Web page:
“If you want to bring a fundamental change in people’s belief and behavior…you need to create a community around them, where those new beliefs can be practiced and expressed and nurtured,” Gladwell explains.
“Merely by manipulating the size of a group, we can dramatically improve its receptivity to new ideas. By tinkering with the presentation of information, we can significantly improve its stickiness. Simply by finding and reaching those few special who hold so much social power, we can shape the course of social epidemics.”
While Gladwell deals with larger social epidemics, it’s not hard to see why his Tipping Point theory is considered a marketing 101 lesson. Knowing how to start a conversation about your product, where to find influencers and when to push the right buttons is a valuable asset to a budding marketer.
“We usually think of ourselves as sitting the driver’s seat, with ultimate control over the decisions we made and the direction our life takes; but, alas, this perception has more to do with our desires-with how we want to view ourselves-than with reality,” says professor of Behavioral Economics Dan Ariely.
A lot of our decisions and plans are built around rational thinking. Except that most of the time, people are not rational, and this puts us in a vicious circle of disappointment when things don’t work out for us even though they made ‘perfect sense.’ This, of course, is not an invitation to market products by lying or obscuring – it is simply an invitation to take into account the fact that more often than not, your customers prioritize emotions when they make purchasing decisions.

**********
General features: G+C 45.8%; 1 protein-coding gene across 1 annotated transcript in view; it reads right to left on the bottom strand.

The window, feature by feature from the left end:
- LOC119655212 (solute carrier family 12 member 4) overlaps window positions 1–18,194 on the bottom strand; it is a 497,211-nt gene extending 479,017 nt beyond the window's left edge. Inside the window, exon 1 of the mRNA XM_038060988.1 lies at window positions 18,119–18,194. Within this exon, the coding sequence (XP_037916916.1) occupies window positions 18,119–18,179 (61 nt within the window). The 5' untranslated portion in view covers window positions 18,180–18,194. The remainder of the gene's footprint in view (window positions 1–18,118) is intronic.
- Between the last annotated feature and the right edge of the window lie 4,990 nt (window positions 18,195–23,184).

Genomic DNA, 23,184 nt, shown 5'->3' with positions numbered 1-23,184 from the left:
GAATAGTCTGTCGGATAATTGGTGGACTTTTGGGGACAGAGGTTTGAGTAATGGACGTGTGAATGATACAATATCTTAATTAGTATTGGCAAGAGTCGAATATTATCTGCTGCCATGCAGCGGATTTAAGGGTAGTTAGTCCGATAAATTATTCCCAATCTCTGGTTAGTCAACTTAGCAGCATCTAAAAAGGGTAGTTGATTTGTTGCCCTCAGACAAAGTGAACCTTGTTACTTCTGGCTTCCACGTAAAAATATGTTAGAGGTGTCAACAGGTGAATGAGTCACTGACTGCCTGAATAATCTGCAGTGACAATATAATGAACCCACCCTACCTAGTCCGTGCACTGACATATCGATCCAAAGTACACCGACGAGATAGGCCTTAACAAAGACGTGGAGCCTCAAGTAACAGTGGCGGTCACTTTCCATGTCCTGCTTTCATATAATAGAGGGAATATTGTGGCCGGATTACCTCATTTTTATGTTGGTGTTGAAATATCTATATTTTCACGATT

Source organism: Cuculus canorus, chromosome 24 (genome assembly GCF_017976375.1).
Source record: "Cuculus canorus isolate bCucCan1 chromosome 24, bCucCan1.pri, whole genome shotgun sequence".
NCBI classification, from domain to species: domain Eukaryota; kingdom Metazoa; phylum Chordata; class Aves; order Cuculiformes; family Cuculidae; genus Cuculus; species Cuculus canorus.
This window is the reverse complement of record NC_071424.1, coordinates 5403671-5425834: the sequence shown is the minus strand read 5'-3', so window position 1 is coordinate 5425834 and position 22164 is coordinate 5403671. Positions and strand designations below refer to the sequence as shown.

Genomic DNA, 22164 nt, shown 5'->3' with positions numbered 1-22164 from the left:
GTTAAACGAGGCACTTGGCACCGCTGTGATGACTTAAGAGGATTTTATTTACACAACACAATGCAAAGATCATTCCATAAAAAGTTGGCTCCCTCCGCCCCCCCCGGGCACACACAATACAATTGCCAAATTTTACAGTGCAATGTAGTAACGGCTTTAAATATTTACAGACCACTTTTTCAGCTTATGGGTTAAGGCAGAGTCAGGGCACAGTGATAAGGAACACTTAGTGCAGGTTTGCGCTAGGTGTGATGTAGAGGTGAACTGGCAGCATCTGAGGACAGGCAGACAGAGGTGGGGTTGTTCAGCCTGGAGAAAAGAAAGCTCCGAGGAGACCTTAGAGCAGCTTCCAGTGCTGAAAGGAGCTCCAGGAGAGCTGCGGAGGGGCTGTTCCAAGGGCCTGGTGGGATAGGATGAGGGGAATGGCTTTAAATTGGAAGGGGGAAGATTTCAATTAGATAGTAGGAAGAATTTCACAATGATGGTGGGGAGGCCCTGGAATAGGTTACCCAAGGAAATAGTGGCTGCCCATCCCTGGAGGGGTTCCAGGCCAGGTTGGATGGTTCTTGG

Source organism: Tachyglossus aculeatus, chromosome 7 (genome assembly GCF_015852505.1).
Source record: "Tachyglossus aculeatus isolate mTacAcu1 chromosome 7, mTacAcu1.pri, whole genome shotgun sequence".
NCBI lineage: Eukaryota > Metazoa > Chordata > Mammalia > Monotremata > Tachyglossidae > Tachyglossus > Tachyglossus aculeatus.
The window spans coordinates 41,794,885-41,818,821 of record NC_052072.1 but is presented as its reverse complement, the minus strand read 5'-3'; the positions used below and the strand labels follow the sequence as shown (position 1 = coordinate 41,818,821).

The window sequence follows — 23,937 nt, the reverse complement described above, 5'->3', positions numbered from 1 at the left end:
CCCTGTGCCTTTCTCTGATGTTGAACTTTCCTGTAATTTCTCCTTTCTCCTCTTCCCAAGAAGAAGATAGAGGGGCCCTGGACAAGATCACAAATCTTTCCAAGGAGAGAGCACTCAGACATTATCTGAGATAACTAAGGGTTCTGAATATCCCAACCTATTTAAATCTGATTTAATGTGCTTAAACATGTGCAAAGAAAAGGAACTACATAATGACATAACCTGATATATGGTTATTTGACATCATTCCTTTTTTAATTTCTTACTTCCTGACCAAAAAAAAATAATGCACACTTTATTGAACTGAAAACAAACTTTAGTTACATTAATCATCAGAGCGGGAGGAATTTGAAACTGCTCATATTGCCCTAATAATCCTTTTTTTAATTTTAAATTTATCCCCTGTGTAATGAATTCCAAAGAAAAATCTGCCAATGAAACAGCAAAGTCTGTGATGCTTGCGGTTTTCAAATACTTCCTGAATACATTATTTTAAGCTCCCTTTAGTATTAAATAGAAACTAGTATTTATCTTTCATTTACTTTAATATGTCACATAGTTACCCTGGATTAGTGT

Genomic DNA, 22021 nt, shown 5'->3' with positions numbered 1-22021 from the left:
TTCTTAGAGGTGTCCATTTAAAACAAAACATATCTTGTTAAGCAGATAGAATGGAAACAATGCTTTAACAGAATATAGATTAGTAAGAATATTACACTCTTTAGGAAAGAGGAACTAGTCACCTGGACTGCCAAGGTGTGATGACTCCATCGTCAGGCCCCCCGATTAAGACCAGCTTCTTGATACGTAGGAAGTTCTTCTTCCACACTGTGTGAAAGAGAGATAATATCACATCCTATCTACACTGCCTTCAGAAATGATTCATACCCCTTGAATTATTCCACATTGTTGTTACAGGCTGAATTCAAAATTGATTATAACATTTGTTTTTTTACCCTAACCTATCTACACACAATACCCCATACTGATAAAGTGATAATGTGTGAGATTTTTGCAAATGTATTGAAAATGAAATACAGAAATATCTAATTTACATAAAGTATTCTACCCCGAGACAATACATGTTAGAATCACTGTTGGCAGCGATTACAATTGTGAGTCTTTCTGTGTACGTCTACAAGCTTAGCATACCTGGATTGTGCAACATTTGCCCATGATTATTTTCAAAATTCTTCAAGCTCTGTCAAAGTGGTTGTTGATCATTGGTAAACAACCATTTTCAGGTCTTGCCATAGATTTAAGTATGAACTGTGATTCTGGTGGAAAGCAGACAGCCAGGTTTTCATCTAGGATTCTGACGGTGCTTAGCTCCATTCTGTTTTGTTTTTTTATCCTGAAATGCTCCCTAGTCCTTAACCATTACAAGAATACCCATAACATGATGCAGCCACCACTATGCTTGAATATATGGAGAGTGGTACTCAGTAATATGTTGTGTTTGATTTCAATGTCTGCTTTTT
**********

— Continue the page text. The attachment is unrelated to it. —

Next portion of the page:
“Most people don’t know what they want unless they see it in context. We don’t know what kind of racing bike we want—until we see a champ in the Tour de France ratcheting the gears on a particular model,” writes Ariely.
“We don’t know what kind of speaker system we like—until we hear a set of speakers that sounds better than the previous one. We don’t even know what we want to do with our lives—until we find a relative or a friend who is doing just what we think we should be doing. Everything is relative, and that’s the point.”
“80 percent of marketers are unhappy with their ability to measure marketing return on investment. Not because the tools aren’t good enough, but because they’re too good, and marketers are seeing for the first time that their marketing strategies are often flawed and their spending is inefficient,” says media strategist Ryan Holiday.
Digital tools are a blessing – maybe not for your ego, but definitely for your marketing strategy. Where your judgment and expectations may be flawed, cold hard numbers don’t lie. In 2018, a marketer can no longer afford to lag behind the developments in the digital sphere.
“Growth hackers are a hybrid of marketer and coder, one who looks at the traditional question of “How do I get customers for my product?” and answers with A/B tests, landing pages, viral factor, email deliverability, and Open Graph,” concludes Holiday.